Finally it was a bit nice to see into Jane’s head a bit more.

View all my reviews

Review: Tiger Eye

Tiger Eye (Dirk & Steele,  #1)Tiger Eye by Marjorie M. Liu
My rating: 4 of 5 stars

I set out to see if I could enjoy a romance book. I got this Marjorie Liu book for free from Barnes and Noble in a Friday giveaway. The cover promised a cheesy romance, but I knew going in it was Liu who I loved on X-Men and I knew it was a paranormal romance, to which my wife said “like the movie Ghost?”

It turned out to essentially be like the Robert Ludllum books I read in college while flying home on break, only with better sex scenes (because the two characters in a Ludlum book usually ended up knocking boots). This is a thriller that takes place on two continents with some elements of urban fantasy.

I really liked the story and could see myself reading more of the series. I was invested in the characters and Liu created a compelling universe. Sure, lots of standard romance tropes (the oft-recited ones ) were there: this guy can give her emotionally and sexually what no other man could. She’s an every-woman in looks and he’s a stunner. He’s perfectly chivalrous about sexual acts. But they don’t detract from a good story and, anyway, genre fiction is all about the tropes.

I recently came across an article saying that ereaders are causing a renaissance in erotica and romance because no one can see what you’re reading. That’s definitely the case here (with me) as this cover gives off more of a bodice ripper vibe.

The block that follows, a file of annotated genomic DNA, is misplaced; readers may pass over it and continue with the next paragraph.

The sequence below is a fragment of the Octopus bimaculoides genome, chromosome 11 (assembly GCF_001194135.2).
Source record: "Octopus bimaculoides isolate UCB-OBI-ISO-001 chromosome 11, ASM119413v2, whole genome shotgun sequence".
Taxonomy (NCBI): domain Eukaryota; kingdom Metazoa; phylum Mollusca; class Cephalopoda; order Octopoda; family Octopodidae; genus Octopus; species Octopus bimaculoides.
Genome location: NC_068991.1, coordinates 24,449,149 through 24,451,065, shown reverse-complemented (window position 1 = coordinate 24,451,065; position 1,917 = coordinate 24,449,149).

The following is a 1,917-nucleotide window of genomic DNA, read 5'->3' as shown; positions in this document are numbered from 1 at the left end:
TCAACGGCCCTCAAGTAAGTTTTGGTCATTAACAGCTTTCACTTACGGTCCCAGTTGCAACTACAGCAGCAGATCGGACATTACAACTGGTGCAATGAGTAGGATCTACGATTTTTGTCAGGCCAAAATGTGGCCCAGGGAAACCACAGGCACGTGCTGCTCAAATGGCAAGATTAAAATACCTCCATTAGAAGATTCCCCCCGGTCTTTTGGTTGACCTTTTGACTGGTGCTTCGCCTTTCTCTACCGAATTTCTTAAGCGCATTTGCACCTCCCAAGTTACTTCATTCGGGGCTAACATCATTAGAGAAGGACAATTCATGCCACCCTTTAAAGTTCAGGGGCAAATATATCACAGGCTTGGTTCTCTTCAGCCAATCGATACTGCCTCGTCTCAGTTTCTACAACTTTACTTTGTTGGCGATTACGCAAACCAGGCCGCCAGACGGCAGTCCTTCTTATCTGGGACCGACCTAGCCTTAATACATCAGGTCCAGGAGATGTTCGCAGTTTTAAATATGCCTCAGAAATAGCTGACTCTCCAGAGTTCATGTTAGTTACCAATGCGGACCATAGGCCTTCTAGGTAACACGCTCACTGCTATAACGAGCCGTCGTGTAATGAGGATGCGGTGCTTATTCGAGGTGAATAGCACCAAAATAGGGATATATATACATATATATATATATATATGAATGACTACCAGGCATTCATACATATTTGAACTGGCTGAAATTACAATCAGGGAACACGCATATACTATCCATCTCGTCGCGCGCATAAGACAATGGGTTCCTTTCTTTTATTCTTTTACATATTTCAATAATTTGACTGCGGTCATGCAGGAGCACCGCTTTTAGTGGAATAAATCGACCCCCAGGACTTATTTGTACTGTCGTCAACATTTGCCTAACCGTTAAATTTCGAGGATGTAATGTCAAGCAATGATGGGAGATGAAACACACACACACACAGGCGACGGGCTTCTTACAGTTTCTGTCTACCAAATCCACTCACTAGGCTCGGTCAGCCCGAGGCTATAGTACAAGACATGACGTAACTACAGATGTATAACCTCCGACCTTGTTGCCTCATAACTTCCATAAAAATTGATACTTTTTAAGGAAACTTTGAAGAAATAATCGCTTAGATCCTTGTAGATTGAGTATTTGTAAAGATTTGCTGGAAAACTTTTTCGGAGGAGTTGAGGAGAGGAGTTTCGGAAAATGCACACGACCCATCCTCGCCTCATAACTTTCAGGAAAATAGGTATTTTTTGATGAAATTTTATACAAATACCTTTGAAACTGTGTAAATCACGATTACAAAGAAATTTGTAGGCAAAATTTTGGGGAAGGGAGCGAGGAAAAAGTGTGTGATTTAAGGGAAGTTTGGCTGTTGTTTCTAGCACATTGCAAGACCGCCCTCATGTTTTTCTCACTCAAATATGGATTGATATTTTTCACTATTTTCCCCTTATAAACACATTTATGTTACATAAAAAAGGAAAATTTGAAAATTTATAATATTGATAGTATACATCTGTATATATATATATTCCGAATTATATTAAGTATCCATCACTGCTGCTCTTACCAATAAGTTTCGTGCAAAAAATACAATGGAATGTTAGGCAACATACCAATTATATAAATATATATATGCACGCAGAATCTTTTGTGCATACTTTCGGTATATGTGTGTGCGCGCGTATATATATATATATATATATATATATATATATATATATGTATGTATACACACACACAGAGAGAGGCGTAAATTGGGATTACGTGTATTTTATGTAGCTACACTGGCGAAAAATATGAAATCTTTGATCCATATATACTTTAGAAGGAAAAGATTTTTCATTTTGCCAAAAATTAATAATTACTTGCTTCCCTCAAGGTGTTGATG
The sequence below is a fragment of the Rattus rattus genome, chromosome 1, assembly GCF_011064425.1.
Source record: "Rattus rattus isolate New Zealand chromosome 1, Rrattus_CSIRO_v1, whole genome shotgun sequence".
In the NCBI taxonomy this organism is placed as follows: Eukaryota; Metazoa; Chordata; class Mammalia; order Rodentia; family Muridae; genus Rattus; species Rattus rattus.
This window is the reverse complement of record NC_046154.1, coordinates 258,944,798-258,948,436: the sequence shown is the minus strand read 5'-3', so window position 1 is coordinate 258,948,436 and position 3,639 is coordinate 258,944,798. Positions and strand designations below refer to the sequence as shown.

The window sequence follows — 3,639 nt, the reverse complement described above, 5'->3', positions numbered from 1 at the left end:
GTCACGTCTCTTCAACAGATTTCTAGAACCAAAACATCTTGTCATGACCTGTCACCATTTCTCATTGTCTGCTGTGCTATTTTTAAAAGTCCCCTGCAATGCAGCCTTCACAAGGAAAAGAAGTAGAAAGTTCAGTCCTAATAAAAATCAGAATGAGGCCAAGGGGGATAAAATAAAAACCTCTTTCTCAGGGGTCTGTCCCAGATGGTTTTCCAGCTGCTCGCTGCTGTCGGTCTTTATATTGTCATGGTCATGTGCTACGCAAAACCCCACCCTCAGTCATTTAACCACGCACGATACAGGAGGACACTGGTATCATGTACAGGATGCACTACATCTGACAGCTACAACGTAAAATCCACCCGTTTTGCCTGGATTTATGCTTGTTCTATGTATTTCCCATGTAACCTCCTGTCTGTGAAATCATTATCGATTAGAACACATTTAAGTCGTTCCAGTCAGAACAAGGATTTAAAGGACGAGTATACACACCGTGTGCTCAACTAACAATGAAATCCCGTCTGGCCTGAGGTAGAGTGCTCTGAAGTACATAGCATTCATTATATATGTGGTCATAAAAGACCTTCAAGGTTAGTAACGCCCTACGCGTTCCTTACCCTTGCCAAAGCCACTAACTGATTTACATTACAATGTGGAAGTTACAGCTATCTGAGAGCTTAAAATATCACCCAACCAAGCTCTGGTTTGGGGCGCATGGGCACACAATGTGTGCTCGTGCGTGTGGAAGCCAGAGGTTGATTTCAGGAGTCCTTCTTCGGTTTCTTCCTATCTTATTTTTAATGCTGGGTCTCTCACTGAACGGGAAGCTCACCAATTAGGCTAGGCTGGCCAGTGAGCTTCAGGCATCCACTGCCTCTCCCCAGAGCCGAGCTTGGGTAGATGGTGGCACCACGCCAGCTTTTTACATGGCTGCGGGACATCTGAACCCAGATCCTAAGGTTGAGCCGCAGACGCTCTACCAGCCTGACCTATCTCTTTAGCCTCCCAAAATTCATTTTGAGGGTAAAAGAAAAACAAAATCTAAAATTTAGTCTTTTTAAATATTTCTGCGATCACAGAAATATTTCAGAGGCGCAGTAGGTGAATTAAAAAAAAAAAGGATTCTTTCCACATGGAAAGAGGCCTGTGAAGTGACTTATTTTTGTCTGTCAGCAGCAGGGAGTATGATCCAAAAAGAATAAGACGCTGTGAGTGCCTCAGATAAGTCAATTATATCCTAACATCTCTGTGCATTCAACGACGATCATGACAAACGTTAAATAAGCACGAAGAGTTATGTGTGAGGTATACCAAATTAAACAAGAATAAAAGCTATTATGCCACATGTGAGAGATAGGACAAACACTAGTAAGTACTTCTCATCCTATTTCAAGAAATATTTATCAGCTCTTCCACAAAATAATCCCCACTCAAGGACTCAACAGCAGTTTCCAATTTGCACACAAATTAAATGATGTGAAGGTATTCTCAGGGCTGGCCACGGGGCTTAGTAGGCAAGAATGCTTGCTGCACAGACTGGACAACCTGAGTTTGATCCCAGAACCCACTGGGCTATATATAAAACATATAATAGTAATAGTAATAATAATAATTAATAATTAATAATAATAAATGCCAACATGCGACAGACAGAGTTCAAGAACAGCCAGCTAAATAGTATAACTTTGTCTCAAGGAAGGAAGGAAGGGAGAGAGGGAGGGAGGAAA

View all my reviews

The Tyranny of the Little Brothers

It wasn’t until this year that I realized I was no longer in control of my personal narrative. I believed that I could be in charge of how private or public my life was. But it’s become increasingly obvious this year that it’s not in Facebook’s financial interest for me to be able to control my narrative. Too many of us are disengaging with the social network to a large degree. So now others can post about me and tag me and there’s nothing I can do about it. It’s quite frustrating that all too many conversations nowadays begin with, “please don’t post this to Facebook.” It just makes me want to turn in on myself and spend less time socializing. Because, at least for now, anything that happens in my home when I’m by myself will only end up on the Internet if Danielle and I both want it online.

As I’ve said before, it’s not Big Brother you need to worry about – The Government doesn’t give a darn what you do on the weekend. It’s the Little Brothers catching you on a million cell phone cameras and any of them can decide to post and tag you.

Be More Like Me: Don’t Be Afraid to Do Stuff Alone

Hey, when you like bands like The Protomen, Anamanaguchi, and Weird Al, it’s hard to find someone to go to a concert with you. I’d be missing out on lots of fun if I had to go with someone else.

From the article:

Everyone has different internal guidelines for solo outings, and these guidelines are often marked by a fair degree of irrationality. I’ve never been able to work up the nerve to see a movie alone, for example, and yet I’ve eaten plenty of meals in restaurants without a dining partner — despite the fact that it’s a much more visible activity than sitting in a dark theater.